When I first told a couple of close friends about my sexuality and my resulting anxiety at the thought of telling my family, they immediately said that they  already knew. This for me was not the reaction I was expecting, for I am generally considered to be quite a feminine person, and don’t really fit the 'tomboyish' profile of a lesbian which stereotypes have led us to associate with gay girls. Moreover, acquaintances who have discovered I was gay in more recent years have tended to be quite surprised initially, using delightful phrases such as “You don’t exactly come across as a dyke”, or “Wow, its just so strange…I just thought you were…such a girl!”. Yes, lesbians are girls who like girls, we are not men. But I digress.

I continued in my firm belief that my parents were completely and utterly oblivious to my sexuality. However, before I got the chance to bring my sexuality into conversation, out of the blue my Dad asked me if I was gay. After a good hour of spluttering and stammering I’m pretty sure he inferred a yes as my answer. It was only very recently that he told me that he and my mum had suspected I was gay from a young age and he was slightly concerned that I was less aware of it that he was!

My Parents Reactions

 As demonstrated by my Dad’s reaction, I had a pretty decent coming out experience. It would be extremely harsh to imply that my Mum has been any less great than my Dad. Whilst my Mum may have taken her time to adjust to the thought of my handsome prince being a beautiful princess, it is important to remember that, for me at least, it took several years of contemplating my sexuality before I finally came to accepting myself for who I am. 6 months after I came out to her, she was running the health stand at Bristol Pride and honestly, I could not have been prouder to call her my Mum. I know I have been extremely lucky by being blessed with awesome parents, but the fact is that any truly good parents will love you enough to see that your sexuality, whatever it is, is a big part of your life, accept it accordingly and love you no matter what.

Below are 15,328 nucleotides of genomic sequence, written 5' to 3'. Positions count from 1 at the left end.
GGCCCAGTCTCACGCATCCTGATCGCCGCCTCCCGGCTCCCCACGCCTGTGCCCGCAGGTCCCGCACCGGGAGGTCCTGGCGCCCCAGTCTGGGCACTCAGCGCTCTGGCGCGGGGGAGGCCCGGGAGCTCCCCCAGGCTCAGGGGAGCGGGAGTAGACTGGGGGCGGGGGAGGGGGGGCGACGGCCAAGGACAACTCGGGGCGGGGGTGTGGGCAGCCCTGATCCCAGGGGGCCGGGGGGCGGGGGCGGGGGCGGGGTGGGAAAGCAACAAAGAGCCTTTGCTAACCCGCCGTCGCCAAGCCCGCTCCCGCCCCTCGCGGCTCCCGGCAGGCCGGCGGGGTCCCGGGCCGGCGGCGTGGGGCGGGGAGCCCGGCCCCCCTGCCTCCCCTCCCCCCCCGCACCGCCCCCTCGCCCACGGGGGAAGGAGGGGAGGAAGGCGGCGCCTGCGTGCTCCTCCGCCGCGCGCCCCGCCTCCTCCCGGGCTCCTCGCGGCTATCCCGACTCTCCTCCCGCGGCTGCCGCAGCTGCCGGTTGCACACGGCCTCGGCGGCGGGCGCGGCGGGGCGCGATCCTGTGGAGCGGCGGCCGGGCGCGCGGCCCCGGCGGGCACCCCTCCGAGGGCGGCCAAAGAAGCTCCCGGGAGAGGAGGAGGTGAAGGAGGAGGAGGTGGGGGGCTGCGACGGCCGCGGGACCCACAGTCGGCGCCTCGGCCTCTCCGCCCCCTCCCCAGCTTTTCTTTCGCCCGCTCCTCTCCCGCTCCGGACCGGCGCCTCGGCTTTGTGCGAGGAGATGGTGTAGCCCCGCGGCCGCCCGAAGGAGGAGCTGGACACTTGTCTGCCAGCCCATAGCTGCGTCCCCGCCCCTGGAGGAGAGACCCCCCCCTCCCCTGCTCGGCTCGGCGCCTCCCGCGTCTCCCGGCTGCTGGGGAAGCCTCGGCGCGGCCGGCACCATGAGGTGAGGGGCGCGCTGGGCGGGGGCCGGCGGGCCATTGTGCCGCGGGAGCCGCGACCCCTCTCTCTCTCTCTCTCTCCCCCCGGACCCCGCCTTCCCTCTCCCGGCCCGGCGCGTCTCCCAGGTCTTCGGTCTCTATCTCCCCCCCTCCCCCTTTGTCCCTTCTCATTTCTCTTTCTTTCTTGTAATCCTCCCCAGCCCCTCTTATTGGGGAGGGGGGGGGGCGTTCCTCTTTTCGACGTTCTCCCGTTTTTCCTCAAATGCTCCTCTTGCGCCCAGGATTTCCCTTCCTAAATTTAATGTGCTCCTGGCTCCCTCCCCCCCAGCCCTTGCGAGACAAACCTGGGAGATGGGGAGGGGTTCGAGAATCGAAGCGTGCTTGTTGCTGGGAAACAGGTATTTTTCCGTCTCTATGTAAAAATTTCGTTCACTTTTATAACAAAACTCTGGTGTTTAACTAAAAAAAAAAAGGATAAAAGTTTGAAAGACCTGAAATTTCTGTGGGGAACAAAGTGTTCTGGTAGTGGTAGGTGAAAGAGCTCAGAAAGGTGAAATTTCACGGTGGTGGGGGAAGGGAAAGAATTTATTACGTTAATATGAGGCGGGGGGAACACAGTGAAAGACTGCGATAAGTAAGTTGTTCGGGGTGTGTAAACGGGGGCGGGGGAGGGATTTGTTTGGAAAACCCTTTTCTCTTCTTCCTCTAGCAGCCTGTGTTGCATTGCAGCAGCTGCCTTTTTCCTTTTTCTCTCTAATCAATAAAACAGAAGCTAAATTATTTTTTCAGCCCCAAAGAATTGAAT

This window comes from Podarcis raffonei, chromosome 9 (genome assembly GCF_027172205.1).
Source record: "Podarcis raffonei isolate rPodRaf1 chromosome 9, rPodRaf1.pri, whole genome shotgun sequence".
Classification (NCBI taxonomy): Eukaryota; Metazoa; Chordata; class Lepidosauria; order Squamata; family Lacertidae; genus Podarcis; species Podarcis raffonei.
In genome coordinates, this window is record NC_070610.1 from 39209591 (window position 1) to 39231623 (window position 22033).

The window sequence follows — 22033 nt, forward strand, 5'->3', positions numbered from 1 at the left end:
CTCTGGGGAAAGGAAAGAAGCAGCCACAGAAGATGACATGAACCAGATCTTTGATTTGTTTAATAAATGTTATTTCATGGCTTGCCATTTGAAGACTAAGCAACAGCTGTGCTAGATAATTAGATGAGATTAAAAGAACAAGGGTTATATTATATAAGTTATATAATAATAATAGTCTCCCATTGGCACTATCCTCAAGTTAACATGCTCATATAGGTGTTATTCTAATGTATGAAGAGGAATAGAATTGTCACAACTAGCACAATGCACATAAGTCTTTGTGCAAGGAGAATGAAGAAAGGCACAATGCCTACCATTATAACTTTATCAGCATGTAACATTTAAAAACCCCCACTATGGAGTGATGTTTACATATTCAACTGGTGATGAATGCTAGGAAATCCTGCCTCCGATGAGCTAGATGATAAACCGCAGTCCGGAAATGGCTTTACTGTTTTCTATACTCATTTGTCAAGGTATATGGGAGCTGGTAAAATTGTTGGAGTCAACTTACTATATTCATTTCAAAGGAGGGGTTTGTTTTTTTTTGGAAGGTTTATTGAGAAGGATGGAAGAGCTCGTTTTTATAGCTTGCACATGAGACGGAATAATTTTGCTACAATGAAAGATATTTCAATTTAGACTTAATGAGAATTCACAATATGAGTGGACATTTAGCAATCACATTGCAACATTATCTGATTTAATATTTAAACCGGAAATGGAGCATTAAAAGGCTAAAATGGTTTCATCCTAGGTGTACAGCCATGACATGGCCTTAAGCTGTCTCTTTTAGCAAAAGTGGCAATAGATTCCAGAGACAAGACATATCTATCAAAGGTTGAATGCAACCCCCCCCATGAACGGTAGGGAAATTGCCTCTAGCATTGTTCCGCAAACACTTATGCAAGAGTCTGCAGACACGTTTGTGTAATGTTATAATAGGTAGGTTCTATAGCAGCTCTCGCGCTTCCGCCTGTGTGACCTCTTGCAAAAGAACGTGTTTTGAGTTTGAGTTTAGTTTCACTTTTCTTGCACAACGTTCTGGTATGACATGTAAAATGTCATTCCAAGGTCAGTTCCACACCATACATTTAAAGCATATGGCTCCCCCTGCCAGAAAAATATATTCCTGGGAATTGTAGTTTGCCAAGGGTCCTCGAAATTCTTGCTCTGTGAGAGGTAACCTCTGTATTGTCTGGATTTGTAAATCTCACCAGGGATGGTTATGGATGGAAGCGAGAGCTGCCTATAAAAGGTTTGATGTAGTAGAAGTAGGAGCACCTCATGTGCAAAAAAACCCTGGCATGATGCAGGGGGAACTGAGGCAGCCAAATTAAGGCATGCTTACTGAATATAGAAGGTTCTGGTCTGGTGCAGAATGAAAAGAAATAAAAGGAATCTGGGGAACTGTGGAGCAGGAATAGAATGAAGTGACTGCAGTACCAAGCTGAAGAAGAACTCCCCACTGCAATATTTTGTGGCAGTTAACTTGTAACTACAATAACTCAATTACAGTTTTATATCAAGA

Post-Coming Out

What I learned from my coming out experience is who my real friends were. Obviously, I was lucky enough to have an incredible family who make me feel loved every single day. With my friends however I must admit that a large number of those who I told in the early years were not so accepting, particularly when I was single, as they thought being a lesbian would mean I was automatically going to fall in love with them. I found it really upsetting to think that this was going to be my life from them on but I was so wrong. When I began working and attending sixth form and university, I slowly realised that friends who really love you genuinely do not care if you are gay, straight, bi or trans. They just want you to be you. For me, this has been the most important learning curve from my coming out experience. Of course, as I have grown more confident with my sexuality I have gotten into more serious relationships and have a much better communication with the LGBTQ+ community but learning that I had such a supportive family, as well as amazing friends who would fight anyone who gave me any hate for being gay really was the pinnacle moment for me. It taught me that whilst being LGBT is a big part of my life, it does not dictate my life, nor who I associate with in a non-romantic way.

With that in mind the message I would emphasise to my closeted younger self is that although at the moment you feel horrible, lonely and like no-one understands you and whilst the road to coming out is certainly not easy, it is definitely worth it because, if I’m honest, life now is pretty darn great!